Joel Joffe

15 years later…

By the late 80’s the idea of the community foundation was beginning to spread globally and it is believed that a handful existed in the UK at this time.

However, it wasn’t until later that community foundations really began to put down roots, thanks to the help of two charitable organisations.

In 1990 the Charities Aid Foundation and the Mott Foundation partnered to offer a match-funding programme of over £2 million. Successful bidders could secure a significant grant-making endowment that would endure into the future and by doing so, secure the concept of the community foundation more widely.

One of the winning bidders, Penny Johnstone, who subsequently founded the Quartet Community Foundation (Bristol) travelled to California in order to find out more about the model. She says:

It was a concept that wasn’t easily explained or understood, yet it carried great potential."

Penny Johnstone

In 1991 a national association (now UK Community Foundation) was launched to help stimulate the growth of further community foundations as well as foster good practice and encourage knowledge sharing across the network.

And now there are 46 Community Foundations linked to UKCF, with a collective endowment of almost £700 million.

In Devon

In 1986, as a response to the 1985 Charities Act, Devon County Council asked the Community Council of Devon to undertake a thorough review of Devon’s local charities.

Identifying and assessing charities within Devon was a long and formidable task that took many years of hard work. It was clear from the outset that many of the charities the CCD encountered were in need of support and advice. So, whilst working closely with the Charity Commission, the Community Council began to provide them with professional guidance and a means to share practices and learning amongst themselves.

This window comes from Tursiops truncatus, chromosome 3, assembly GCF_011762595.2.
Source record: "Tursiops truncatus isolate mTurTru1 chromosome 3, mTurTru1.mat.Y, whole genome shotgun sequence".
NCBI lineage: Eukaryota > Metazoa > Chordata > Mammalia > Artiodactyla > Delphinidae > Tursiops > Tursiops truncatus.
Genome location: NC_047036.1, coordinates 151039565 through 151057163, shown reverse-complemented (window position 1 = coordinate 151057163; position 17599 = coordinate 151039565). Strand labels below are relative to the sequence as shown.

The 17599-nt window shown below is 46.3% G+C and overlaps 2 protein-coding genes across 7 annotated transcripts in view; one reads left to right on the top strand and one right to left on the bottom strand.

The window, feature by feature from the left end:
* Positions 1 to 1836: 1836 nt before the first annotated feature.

In 1992 a further act was announced, placing new responsibilities on the charities and their trustees. This led the Community Council to consider whether or not it would be appropriate to set up a separate body to work solely for the benefit of the Devon charities to meet these needs.

1993

In 1993 a feasibility study was carried out and concluded:

The ever-increasing body of legislation and its effect on the financial and operational administration of charitable activity highlights the desirability of establishing an independent and professional centralised resource which will guide and advise organisations. Such an organisation also offers advice and guidance in directing funding provided by commercial and industrial sectors.

And so, in 1994 Devon Community Foundation was launched with huge thanks to the Amory Foundation who gifted £15,000 to cover our core costs for the first three years.

FACT

The 1993 feasibility study identified that in that year 11.4% of Devon’s population was unemployed – up 70% from two years before.

FACT

The report quoted the 1991 Census as showing the age profile of the Devon population at that time to be 6% under 5, 20% under 17, 18% 65+, 9% 75+ and 2% 85 +.

FACT

The 1993 feasibility study identified that 24.7% of Devon households lacked central heating.

FACT

In 1993 approximately 4000 charities were identified as being in operation in Devon.